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Cross-Examination - Protection Of The Right To Cross-examine: The Hearsay Rule

court statements truth witness

The value that the American legal system places on cross-examination as a fact-finding tool is reflected in the hearsay rule. This rule (legislatively imposed in many jurisdictions, including federal, but a matter of common law in others) bars the introduction of statements made out of court if those statements are being offered to prove the truth of what the out-of-court declarant intended to say. (If the statements are offered to prove something other than their "truth"—perhaps the mere fact that they were said is relevant—the hearsay rule poses no bar to their consideration.) The rationale for the rule is that a fact-finder ought not to rely on the truth of a statement that someone made when no one had a chance to cross-examine him. Rather than trust a jury to discount the reliability of these untested statements, the hearsay rule categorically excludes them from trials, even in those trials in which the person who made the out-of-court statement actually testifies as a witness. The fear is not simply that the jury would not be able to tell the difference between a first-hand account and a second- or third-hand account, but that the jury would be more ready to credit evidence from an out-of-court declarant (who would not be subject to cross-examination) that is presented through documentary proof or a naive trial witness than to credit evidence from an in-court witness subject to cross-examination. In the absence of the hearsay rule, parties would thus have a disincentive to present their cases through witnesses with personal knowledge of the matters at issue.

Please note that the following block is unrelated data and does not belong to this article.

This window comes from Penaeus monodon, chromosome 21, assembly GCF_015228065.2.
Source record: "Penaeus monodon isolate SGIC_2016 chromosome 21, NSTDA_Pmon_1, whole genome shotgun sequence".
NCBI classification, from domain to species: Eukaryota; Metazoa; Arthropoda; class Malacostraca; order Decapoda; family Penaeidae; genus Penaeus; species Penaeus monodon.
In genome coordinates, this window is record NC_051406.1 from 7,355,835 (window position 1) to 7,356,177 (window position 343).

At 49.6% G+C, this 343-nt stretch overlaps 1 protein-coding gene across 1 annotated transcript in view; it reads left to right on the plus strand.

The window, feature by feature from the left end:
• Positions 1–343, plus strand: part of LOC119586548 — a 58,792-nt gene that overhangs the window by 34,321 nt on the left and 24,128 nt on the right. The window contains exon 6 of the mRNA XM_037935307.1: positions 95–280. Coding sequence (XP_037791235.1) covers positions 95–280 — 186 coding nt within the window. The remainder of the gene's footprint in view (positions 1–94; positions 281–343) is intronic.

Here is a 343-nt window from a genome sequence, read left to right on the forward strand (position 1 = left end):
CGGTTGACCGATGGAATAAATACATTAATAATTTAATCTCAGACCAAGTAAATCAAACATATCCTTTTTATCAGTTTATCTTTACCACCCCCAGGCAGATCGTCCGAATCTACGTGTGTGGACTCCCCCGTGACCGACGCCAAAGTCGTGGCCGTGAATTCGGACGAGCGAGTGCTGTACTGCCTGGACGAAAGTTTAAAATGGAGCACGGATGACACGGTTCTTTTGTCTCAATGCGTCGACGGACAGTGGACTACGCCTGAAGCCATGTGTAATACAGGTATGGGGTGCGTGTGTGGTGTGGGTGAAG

There are, of course, many exceptions to the hearsay rule. Some, like those covering business records or statements made in response to a startling event, arose because legislators or courts decided that out-of-court statements under these special circumstances were sufficiently reliable to be considered at trial for their truth even in the absence of cross-examination. Other exceptions, like those permitting one party to introduce any out-of-court statements by the opposing party, developed out of considerations of fairness and accountability. Notwithstanding the proliferation of such exceptions in recent years, however, the hearsay rule cuts deeply, frequently preventing the introduction of highly relevant out of court statements, and encouraging the use of in-court witnesses who can be cross-examined at trial.

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